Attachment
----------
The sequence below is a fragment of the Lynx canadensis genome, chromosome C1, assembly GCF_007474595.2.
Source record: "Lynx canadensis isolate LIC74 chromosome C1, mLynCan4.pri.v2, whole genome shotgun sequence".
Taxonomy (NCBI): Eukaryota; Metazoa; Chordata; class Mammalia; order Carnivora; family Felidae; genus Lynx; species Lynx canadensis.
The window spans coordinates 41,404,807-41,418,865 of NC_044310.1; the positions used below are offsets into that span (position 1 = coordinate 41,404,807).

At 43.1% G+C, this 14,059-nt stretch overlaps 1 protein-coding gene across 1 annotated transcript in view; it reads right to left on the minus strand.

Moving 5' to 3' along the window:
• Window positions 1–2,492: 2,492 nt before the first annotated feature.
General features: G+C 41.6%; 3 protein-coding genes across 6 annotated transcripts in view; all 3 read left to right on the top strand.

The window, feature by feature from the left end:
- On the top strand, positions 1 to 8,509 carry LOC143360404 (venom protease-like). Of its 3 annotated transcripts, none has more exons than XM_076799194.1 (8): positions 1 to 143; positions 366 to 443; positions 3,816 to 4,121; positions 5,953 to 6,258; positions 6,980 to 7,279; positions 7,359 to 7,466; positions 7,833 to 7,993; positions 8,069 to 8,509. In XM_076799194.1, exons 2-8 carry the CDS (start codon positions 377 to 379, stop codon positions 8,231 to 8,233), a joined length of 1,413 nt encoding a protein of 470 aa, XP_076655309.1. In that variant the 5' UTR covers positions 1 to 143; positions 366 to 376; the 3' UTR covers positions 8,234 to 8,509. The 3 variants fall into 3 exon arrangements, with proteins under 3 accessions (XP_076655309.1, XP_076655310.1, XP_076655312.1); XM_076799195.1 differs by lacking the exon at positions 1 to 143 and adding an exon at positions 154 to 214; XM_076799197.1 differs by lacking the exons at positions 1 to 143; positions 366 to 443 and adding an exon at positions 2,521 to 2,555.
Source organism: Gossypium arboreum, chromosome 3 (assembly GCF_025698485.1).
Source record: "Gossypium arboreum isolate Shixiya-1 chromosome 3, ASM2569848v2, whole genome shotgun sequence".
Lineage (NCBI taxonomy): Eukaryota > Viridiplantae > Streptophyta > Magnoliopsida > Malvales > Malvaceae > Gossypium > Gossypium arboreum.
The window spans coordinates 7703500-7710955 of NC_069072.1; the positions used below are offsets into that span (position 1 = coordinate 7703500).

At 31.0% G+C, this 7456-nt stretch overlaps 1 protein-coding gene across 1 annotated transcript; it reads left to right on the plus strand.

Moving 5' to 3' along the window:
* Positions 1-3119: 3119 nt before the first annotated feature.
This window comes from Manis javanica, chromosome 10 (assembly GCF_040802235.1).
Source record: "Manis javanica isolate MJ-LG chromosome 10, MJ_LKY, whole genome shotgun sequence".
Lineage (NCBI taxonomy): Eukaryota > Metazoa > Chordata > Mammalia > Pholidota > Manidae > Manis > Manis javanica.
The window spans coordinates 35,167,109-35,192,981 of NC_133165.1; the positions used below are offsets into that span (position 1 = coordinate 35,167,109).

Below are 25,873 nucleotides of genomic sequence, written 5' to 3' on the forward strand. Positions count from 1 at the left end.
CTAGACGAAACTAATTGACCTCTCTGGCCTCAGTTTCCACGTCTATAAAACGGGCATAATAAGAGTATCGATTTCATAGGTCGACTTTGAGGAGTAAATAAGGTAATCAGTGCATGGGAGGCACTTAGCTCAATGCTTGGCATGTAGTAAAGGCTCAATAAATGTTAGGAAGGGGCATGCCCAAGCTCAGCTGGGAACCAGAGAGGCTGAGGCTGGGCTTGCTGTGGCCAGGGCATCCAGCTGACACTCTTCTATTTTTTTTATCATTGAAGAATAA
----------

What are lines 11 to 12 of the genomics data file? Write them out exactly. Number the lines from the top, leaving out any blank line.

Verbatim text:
Source organism: Gossypium arboreum, chromosome 3 (assembly GCF_025698485.1).
Source record: "Gossypium arboreum isolate Shixiya-1 chromosome 3, ASM2569848v2, whole genome shotgun sequence".